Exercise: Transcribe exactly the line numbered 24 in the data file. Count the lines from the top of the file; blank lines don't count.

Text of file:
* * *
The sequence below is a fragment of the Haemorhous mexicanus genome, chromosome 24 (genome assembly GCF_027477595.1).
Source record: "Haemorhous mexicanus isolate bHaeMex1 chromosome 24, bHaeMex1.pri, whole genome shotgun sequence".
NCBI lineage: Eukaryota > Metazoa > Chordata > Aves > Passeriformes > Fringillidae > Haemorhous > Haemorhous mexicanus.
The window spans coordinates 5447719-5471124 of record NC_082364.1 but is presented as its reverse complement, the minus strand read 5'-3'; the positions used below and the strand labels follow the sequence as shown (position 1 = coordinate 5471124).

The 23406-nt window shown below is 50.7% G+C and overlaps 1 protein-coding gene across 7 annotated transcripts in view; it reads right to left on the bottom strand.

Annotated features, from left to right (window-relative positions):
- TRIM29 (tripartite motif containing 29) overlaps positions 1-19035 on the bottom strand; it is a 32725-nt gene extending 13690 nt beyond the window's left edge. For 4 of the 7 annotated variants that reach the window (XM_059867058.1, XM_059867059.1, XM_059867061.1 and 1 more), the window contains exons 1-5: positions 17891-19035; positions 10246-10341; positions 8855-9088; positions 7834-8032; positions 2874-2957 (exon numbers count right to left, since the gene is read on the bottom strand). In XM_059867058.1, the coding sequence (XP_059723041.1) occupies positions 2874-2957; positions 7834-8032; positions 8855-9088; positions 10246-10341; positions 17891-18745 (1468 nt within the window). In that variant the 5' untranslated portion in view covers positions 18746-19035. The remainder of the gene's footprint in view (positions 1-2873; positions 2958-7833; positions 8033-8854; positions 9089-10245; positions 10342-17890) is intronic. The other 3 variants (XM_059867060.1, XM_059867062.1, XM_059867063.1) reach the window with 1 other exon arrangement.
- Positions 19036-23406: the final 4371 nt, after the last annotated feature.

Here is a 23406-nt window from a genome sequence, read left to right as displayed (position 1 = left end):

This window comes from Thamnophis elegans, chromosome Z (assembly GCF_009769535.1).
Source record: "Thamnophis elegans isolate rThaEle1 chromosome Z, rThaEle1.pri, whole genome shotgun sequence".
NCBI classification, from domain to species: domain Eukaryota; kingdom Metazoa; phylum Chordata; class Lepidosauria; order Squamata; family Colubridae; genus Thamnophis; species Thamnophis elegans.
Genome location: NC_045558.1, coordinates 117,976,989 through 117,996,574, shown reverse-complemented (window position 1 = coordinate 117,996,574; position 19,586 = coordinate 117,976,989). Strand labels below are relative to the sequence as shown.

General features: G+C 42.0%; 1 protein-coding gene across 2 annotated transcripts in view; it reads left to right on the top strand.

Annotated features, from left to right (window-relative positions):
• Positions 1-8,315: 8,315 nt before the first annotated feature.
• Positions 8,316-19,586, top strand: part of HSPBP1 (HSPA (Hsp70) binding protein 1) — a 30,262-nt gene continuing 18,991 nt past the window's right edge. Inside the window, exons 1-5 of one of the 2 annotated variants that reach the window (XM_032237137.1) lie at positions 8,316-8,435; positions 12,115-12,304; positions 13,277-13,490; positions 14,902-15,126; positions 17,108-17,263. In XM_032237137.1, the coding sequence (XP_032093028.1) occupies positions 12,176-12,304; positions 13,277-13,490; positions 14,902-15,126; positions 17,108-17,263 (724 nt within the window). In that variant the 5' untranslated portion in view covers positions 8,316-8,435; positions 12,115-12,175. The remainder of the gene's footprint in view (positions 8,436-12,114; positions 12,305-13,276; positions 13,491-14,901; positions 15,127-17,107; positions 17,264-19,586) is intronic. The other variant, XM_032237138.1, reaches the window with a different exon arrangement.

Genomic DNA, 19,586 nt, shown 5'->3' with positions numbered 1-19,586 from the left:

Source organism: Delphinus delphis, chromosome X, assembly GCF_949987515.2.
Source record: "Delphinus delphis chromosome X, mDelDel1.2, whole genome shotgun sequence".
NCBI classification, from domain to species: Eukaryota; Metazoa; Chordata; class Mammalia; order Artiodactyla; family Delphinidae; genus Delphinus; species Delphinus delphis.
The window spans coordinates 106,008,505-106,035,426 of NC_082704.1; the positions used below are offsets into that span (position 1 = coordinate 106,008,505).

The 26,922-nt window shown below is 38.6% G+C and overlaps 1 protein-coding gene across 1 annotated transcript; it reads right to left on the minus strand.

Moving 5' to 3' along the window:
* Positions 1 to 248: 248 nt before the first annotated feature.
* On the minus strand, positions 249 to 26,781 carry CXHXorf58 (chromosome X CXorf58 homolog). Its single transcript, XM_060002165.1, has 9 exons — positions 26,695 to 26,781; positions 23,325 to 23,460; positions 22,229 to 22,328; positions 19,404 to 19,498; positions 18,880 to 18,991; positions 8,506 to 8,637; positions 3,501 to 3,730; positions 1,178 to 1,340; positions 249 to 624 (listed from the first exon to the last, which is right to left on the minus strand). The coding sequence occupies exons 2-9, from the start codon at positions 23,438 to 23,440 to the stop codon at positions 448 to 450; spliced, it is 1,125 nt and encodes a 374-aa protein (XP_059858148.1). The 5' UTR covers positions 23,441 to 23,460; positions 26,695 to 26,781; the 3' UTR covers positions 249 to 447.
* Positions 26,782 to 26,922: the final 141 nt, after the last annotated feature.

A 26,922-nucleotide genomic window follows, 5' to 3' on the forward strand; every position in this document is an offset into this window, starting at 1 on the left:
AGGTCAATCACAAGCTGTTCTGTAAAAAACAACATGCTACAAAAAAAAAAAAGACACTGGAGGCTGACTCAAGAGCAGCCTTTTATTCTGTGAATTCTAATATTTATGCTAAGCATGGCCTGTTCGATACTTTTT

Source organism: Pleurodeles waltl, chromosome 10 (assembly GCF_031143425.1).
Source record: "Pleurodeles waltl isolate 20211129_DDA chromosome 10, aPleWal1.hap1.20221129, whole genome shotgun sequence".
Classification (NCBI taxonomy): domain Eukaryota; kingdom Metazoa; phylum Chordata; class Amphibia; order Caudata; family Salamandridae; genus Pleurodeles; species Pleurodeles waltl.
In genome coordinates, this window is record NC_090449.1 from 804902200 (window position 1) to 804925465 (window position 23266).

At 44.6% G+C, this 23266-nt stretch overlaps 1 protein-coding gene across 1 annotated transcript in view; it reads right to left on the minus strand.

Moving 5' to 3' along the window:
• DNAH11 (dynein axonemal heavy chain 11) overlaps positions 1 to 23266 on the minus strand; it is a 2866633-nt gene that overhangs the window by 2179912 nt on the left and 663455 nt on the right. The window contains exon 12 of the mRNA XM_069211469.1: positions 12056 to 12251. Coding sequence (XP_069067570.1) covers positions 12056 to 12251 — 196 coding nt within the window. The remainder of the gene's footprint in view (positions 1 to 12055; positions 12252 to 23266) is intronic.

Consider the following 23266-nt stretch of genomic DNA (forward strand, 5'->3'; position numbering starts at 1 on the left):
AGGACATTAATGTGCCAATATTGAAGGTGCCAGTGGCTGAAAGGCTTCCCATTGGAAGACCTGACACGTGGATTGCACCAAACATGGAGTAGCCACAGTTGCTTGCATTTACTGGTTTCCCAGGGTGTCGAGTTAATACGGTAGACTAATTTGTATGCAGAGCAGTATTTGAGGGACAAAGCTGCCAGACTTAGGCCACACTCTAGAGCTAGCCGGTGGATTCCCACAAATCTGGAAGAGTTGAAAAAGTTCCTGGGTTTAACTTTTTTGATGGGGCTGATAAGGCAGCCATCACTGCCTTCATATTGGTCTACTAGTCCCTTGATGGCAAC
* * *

Moving 5' to 3' along the window: